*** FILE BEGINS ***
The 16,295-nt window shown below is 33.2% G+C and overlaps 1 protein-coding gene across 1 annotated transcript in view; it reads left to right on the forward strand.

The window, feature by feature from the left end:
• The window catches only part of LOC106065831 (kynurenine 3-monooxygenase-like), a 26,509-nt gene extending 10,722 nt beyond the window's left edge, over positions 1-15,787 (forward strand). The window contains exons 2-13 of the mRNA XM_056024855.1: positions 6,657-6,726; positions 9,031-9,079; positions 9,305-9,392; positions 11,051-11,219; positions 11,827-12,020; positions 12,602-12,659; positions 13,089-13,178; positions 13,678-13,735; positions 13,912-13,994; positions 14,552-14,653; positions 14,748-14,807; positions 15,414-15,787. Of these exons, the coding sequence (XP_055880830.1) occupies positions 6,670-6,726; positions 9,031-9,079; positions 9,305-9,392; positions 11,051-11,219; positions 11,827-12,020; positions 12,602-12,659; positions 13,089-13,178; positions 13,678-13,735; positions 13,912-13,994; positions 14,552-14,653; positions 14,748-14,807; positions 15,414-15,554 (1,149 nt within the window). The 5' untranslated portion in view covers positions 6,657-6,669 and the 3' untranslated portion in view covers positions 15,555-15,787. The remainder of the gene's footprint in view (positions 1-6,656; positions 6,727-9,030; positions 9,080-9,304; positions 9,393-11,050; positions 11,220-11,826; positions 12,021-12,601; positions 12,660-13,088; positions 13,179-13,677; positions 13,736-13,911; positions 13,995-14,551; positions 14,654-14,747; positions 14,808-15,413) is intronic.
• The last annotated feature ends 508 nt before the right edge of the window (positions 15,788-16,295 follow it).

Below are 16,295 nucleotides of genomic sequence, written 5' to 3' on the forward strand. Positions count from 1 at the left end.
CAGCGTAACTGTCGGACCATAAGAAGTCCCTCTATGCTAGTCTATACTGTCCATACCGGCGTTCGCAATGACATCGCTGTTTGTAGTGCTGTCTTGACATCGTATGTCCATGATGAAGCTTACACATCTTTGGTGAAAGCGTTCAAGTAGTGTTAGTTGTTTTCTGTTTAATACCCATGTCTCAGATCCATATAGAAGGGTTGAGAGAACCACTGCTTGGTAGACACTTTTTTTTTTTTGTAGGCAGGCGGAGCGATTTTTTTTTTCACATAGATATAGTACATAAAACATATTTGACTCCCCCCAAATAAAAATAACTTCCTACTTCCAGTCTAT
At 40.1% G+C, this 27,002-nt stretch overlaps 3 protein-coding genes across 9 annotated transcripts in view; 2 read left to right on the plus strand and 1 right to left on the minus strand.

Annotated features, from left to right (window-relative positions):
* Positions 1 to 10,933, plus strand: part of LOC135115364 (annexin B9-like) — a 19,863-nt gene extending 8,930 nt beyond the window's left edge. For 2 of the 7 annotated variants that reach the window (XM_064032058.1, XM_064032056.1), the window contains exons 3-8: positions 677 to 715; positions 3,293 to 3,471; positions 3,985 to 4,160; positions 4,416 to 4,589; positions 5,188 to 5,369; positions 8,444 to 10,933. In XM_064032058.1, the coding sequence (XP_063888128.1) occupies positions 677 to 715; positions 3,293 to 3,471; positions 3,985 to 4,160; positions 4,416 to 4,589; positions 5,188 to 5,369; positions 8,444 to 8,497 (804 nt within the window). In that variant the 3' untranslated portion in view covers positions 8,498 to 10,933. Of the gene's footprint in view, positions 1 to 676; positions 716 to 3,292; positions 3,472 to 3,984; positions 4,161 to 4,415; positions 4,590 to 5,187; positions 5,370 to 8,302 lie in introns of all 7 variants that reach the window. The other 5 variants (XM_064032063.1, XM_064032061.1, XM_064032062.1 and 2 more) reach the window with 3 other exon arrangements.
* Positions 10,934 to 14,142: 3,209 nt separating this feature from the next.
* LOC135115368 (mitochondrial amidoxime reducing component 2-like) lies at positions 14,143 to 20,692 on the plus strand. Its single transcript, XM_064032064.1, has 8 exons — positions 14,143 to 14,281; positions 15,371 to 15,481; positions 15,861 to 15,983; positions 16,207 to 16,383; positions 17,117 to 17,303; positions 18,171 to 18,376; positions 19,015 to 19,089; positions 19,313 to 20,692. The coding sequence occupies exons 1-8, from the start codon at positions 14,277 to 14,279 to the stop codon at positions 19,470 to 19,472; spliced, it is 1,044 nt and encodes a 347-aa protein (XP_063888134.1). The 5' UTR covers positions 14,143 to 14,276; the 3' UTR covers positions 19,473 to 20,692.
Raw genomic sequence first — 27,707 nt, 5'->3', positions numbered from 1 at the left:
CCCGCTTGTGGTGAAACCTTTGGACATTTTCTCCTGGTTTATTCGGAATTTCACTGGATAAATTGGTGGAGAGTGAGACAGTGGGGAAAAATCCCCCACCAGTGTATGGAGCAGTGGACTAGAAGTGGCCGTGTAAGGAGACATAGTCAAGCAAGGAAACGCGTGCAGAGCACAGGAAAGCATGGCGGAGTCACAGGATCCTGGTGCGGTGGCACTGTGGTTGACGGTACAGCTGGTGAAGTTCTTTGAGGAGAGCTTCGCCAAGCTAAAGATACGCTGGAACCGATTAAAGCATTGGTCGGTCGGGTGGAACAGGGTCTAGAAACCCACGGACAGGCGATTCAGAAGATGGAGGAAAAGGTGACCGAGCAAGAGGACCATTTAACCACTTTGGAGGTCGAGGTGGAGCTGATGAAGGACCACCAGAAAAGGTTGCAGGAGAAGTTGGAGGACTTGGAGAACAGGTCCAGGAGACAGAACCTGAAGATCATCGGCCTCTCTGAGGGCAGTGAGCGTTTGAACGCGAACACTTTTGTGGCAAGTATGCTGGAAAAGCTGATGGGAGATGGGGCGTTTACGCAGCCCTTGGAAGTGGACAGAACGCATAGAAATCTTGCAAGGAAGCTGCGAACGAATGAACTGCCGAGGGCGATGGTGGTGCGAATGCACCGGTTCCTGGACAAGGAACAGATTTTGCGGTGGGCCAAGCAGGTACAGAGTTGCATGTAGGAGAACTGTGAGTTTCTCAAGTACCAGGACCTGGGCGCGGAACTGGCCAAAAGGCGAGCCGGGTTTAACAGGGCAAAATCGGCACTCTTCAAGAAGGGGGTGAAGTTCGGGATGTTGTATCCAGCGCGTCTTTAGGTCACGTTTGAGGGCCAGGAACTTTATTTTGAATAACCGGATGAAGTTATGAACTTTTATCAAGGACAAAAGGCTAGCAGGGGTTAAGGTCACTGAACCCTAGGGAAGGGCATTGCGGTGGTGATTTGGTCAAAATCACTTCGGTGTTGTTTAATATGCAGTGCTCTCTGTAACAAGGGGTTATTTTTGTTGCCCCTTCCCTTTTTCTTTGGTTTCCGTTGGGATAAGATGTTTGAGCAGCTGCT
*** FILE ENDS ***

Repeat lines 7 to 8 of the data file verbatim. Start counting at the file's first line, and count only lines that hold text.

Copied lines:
At 40.1% G+C, this 27,002-nt stretch overlaps 3 protein-coding genes across 9 annotated transcripts in view; 2 read left to right on the plus strand and 1 right to left on the minus strand.

Annotated features, from left to right (window-relative positions):